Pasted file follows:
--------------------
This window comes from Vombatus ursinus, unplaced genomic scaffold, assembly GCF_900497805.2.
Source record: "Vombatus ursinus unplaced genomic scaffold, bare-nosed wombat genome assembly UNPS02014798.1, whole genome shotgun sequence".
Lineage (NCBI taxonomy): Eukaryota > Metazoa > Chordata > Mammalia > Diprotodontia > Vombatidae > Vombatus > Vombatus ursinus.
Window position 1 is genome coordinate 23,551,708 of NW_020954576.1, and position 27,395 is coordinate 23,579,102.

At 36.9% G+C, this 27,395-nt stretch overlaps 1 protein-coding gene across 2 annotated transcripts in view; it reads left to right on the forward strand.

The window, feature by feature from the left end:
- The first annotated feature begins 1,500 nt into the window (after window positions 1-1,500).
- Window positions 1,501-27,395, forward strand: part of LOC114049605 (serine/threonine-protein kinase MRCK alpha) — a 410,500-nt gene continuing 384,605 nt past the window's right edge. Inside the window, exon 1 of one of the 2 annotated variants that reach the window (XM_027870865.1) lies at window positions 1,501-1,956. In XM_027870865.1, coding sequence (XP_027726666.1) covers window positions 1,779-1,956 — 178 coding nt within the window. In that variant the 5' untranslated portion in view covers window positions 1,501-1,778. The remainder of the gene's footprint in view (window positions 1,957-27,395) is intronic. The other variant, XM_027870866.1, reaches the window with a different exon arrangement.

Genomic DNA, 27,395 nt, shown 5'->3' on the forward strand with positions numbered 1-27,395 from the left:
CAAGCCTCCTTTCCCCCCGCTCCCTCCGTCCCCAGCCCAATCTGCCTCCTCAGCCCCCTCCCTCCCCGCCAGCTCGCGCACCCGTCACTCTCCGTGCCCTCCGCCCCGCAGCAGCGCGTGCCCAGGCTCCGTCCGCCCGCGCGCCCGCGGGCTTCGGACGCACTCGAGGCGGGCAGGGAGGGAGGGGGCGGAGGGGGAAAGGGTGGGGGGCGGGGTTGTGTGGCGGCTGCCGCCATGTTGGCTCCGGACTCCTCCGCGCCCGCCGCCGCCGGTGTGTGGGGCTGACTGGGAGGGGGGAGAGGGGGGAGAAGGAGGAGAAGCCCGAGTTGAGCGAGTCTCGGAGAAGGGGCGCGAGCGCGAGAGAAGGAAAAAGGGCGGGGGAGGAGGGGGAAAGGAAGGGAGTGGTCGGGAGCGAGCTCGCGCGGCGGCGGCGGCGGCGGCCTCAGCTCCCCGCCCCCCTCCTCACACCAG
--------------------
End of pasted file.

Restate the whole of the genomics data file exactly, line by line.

This window comes from Vombatus ursinus, unplaced genomic scaffold, assembly GCF_900497805.2.
Source record: "Vombatus ursinus unplaced genomic scaffold, bare-nosed wombat genome assembly UNPS02014798.1, whole genome shotgun sequence".
Lineage (NCBI taxonomy): Eukaryota > Metazoa > Chordata > Mammalia > Diprotodontia > Vombatidae > Vombatus > Vombatus ursinus.
Window position 1 is genome coordinate 23,551,708 of NW_020954576.1, and position 27,395 is coordinate 23,579,102.

At 36.9% G+C, this 27,395-nt stretch overlaps 1 protein-coding gene across 2 annotated transcripts in view; it reads left to right on the forward strand.

The window, feature by feature from the left end:
- The first annotated feature begins 1,500 nt into the window (after window positions 1-1,500).
- Window positions 1,501-27,395, forward strand: part of LOC114049605 (serine/threonine-protein kinase MRCK alpha) — a 410,500-nt gene continuing 384,605 nt past the window's right edge. Inside the window, exon 1 of one of the 2 annotated variants that reach the window (XM_027870865.1) lies at window positions 1,501-1,956. In XM_027870865.1, coding sequence (XP_027726666.1) covers window positions 1,779-1,956 — 178 coding nt within the window. In that variant the 5' untranslated portion in view covers window positions 1,501-1,778. The remainder of the gene's footprint in view (window positions 1,957-27,395) is intronic. The other variant, XM_027870866.1, reaches the window with a different exon arrangement.

Genomic DNA, 27,395 nt, shown 5'->3' on the forward strand with positions numbered 1-27,395 from the left:
CAAGCCTCCTTTCCCCCCGCTCCCTCCGTCCCCAGCCCAATCTGCCTCCTCAGCCCCCTCCCTCCCCGCCAGCTCGCGCACCCGTCACTCTCCGTGCCCTCCGCCCCGCAGCAGCGCGTGCCCAGGCTCCGTCCGCCCGCGCGCCCGCGGGCTTCGGACGCACTCGAGGCGGGCAGGGAGGGAGGGGGCGGAGGGGGAAAGGGTGGGGGGCGGGGTTGTGTGGCGGCTGCCGCCATGTTGGCTCCGGACTCCTCCGCGCCCGCCGCCGCCGGTGTGTGGGGCTGACTGGGAGGGGGGAGAGGGGGGAGAAGGAGGAGAAGCCCGAGTTGAGCGAGTCTCGGAGAAGGGGCGCGAGCGCGAGAGAAGGAAAAAGGGCGGGGGAGGAGGGGGAAAGGAAGGGAGTGGTCGGGAGCGAGCTCGCGCGGCGGCGGCGGCGGCGGCCTCAGCTCCCCGCCCCCCTCCTCACACCAG